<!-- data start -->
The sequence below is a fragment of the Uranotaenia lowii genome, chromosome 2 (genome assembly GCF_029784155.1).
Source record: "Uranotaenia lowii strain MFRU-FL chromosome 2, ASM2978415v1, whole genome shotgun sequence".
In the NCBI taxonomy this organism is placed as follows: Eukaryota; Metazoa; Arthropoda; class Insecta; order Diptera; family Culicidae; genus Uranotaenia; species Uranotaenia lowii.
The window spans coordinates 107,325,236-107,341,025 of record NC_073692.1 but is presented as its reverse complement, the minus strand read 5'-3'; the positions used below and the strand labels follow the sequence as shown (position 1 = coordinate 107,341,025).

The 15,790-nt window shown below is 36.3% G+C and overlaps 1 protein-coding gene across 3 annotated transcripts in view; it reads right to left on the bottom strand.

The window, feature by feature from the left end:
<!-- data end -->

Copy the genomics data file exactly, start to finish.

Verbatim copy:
The sequence below is a fragment of the Uranotaenia lowii genome, chromosome 2 (genome assembly GCF_029784155.1).
Source record: "Uranotaenia lowii strain MFRU-FL chromosome 2, ASM2978415v1, whole genome shotgun sequence".
In the NCBI taxonomy this organism is placed as follows: Eukaryota; Metazoa; Arthropoda; class Insecta; order Diptera; family Culicidae; genus Uranotaenia; species Uranotaenia lowii.
The window spans coordinates 107,325,236-107,341,025 of record NC_073692.1 but is presented as its reverse complement, the minus strand read 5'-3'; the positions used below and the strand labels follow the sequence as shown (position 1 = coordinate 107,341,025).

The 15,790-nt window shown below is 36.3% G+C and overlaps 1 protein-coding gene across 3 annotated transcripts in view; it reads right to left on the bottom strand.

The window, feature by feature from the left end: